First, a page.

Looking For Quacks In The Pavement

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One Tiny Bit of Normalcy

For my first real activity of the new year, I got a haircut.

And if you know me then you’re probably thinking, “Hey, but you’re super anxious about All Of This Going On, how are you able to go into a hair salon every six weeks or so?” The answer, friend, is “Heavily masked and I can only manage to put up with it every six weeks or so.”

The alternative being shoulder-length hair or worse, this is a risk I take (as carefully as I can manage) to keep from losing my everloving mind. That stretch in 2020 when nobody was doing anything, nothing was open at all, and my hair was constantly in my eyes and on the bottom of the back of my neck? That was not fun at all.

If you don’t know me, you’re probably thinking that I should look into some DIY or other at-home solution. No, that’s not happening. I’m vain and fussy about some things and my hair is one of them. I have A Professional that I work with regularly, they know how to get a result that won’t leave me frustrated after it’s grown out for a couple of weeks, and those kind of working relationships are absolutely golden.

Everything else may be going to hang out with our friend Helena Handbasket, but at least my hair’s out of my eyes and not sticking up in weird directions.

New Year. Same Old Me.

I rang in the new year the same as I’ve done the last several: By wishing people would lay off of the fireworks. But I live in America, land of the free (to explode things any time they want), home of the brave (and foolhardy and obnoxious and so on).

For the most part, I spent the first day of twenty twenty two either gaming or doing game-adjacent activities. Vyx and I worked out some plans for future Fire Emblem Three Houses play sessions, I played a bunch of different mobile games on phone & tablet, and I put in another few hours in my current Satisfactory save game.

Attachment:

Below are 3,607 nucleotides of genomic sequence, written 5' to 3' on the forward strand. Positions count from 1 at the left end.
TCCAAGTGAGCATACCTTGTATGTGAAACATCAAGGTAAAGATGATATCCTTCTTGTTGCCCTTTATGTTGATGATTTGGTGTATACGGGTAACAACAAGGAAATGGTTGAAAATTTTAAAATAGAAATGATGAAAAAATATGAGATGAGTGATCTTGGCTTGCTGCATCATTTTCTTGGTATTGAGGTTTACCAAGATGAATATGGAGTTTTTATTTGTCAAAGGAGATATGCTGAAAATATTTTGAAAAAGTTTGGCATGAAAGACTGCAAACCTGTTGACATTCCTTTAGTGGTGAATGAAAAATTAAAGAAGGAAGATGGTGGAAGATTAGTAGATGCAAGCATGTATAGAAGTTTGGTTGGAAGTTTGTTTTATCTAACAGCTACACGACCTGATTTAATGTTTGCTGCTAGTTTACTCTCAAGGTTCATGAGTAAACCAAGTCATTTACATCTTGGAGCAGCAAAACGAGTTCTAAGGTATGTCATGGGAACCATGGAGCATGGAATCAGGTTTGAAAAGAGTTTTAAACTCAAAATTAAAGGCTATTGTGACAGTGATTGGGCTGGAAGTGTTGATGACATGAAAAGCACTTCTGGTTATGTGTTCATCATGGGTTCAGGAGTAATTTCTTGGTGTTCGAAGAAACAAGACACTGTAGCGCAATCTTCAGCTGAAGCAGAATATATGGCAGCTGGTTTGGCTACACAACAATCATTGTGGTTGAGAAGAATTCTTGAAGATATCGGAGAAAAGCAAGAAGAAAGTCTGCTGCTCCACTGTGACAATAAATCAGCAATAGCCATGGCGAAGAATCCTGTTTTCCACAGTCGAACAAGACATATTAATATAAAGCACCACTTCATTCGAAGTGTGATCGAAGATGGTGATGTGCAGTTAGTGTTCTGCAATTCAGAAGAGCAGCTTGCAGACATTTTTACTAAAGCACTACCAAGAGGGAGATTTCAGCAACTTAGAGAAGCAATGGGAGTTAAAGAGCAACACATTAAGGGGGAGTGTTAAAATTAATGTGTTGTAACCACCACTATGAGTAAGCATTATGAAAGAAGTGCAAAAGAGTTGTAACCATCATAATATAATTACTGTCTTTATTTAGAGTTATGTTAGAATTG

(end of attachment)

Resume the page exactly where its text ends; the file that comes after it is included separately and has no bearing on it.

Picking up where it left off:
(More on that, soon.)

Tomorrow I will get a haircut and possibly do something besides play games with the last of my holiday weekend. Possibly.

I don’t recommend holding your breath.

Twenty Twenty One

Good heckin’ riddance.

Okay, it wasn’t all bad. I added some good new music to the library, a few shows were worth watching, and my diabetes seems to be mostly under control.

But still. Ugh. Nobody’s going to look back on this year fondly, are they?

Satisfactory – Be Aesthetics

After taking a few months off from the game due to a bug with the part of the game I was most excited to play with (drones had a nasty habit of using far more batteries than they were supposed to unless you stayed close by the drone port at all times), once Coffee Stain (the game studio) started showing off what was coming with the Update 5 milestone release I found myself compelled to start a whole new save game.

(You name your “save” which is basically the name of an ongoing session, and then you name the actual save points within that “save,” and yes that gets confusing sometimes.)

Thus I am, one could say, back on my B.S.

The Space Elevator will probably stay there for the duration of this save, but everything around it is subject to demolition once I get to the point of being able to build things “better.”
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November 2021 Check In

I almost forgot to write anything at all for the entire month of November 2021.


It was a rough month. We had a death in the family, it was another rough month of pretending like we’re making progress toward a post-COVID life, the clocks changed again, I had to drop several shows I was trying to watch, and most of what’s kept me going at all is a bit of new music and reading material and picking Satisfactory back up again (after basically burning out on Fire Emblem Three Houses, mind you).

Among other things.